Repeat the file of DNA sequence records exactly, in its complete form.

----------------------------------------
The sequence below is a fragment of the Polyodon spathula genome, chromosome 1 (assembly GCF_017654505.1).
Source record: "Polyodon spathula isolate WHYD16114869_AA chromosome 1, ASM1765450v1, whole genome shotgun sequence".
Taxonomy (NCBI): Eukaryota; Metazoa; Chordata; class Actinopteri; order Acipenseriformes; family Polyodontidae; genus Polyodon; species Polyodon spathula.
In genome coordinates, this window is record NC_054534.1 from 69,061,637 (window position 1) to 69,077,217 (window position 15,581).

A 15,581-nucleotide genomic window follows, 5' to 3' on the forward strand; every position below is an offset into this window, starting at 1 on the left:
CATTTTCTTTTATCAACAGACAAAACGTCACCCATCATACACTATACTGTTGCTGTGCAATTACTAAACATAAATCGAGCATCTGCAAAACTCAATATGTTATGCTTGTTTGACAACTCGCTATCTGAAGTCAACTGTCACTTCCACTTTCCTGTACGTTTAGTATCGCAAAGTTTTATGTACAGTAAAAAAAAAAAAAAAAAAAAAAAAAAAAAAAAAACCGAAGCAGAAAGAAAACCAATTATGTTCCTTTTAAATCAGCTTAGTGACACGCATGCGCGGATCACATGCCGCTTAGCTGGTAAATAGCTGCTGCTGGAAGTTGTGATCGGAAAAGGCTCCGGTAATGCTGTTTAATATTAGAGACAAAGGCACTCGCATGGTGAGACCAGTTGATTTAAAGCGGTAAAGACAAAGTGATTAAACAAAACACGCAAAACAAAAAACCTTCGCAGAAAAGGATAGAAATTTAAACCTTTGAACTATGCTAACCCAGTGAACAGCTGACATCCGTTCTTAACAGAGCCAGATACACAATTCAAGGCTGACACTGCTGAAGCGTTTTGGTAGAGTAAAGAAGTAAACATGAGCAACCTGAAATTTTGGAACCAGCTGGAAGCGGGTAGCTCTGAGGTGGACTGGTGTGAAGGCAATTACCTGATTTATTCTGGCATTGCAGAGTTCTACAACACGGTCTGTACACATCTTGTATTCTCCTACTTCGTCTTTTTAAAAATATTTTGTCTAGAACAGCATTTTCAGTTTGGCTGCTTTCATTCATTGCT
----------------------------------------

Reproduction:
The sequence below is a fragment of the Polyodon spathula genome, chromosome 1 (assembly GCF_017654505.1).
Source record: "Polyodon spathula isolate WHYD16114869_AA chromosome 1, ASM1765450v1, whole genome shotgun sequence".
Taxonomy (NCBI): Eukaryota; Metazoa; Chordata; class Actinopteri; order Acipenseriformes; family Polyodontidae; genus Polyodon; species Polyodon spathula.
In genome coordinates, this window is record NC_054534.1 from 69,061,637 (window position 1) to 69,077,217 (window position 15,581).

A 15,581-nucleotide genomic window follows, 5' to 3' on the forward strand; every position below is an offset into this window, starting at 1 on the left:
CATTTTCTTTTATCAACAGACAAAACGTCACCCATCATACACTATACTGTTGCTGTGCAATTACTAAACATAAATCGAGCATCTGCAAAACTCAATATGTTATGCTTGTTTGACAACTCGCTATCTGAAGTCAACTGTCACTTCCACTTTCCTGTACGTTTAGTATCGCAAAGTTTTATGTACAGTAAAAAAAAAAAAAAAAAAAAAAAAAAAAAAAAAACCGAAGCAGAAAGAAAACCAATTATGTTCCTTTTAAATCAGCTTAGTGACACGCATGCGCGGATCACATGCCGCTTAGCTGGTAAATAGCTGCTGCTGGAAGTTGTGATCGGAAAAGGCTCCGGTAATGCTGTTTAATATTAGAGACAAAGGCACTCGCATGGTGAGACCAGTTGATTTAAAGCGGTAAAGACAAAGTGATTAAACAAAACACGCAAAACAAAAAACCTTCGCAGAAAAGGATAGAAATTTAAACCTTTGAACTATGCTAACCCAGTGAACAGCTGACATCCGTTCTTAACAGAGCCAGATACACAATTCAAGGCTGACACTGCTGAAGCGTTTTGGTAGAGTAAAGAAGTAAACATGAGCAACCTGAAATTTTGGAACCAGCTGGAAGCGGGTAGCTCTGAGGTGGACTGGTGTGAAGGCAATTACCTGATTTATTCTGGCATTGCAGAGTTCTACAACACGGTCTGTACACATCTTGTATTCTCCTACTTCGTCTTTTTAAAAATATTTTGTCTAGAACAGCATTTTCAGTTTGGCTGCTTTCATTCATTGCT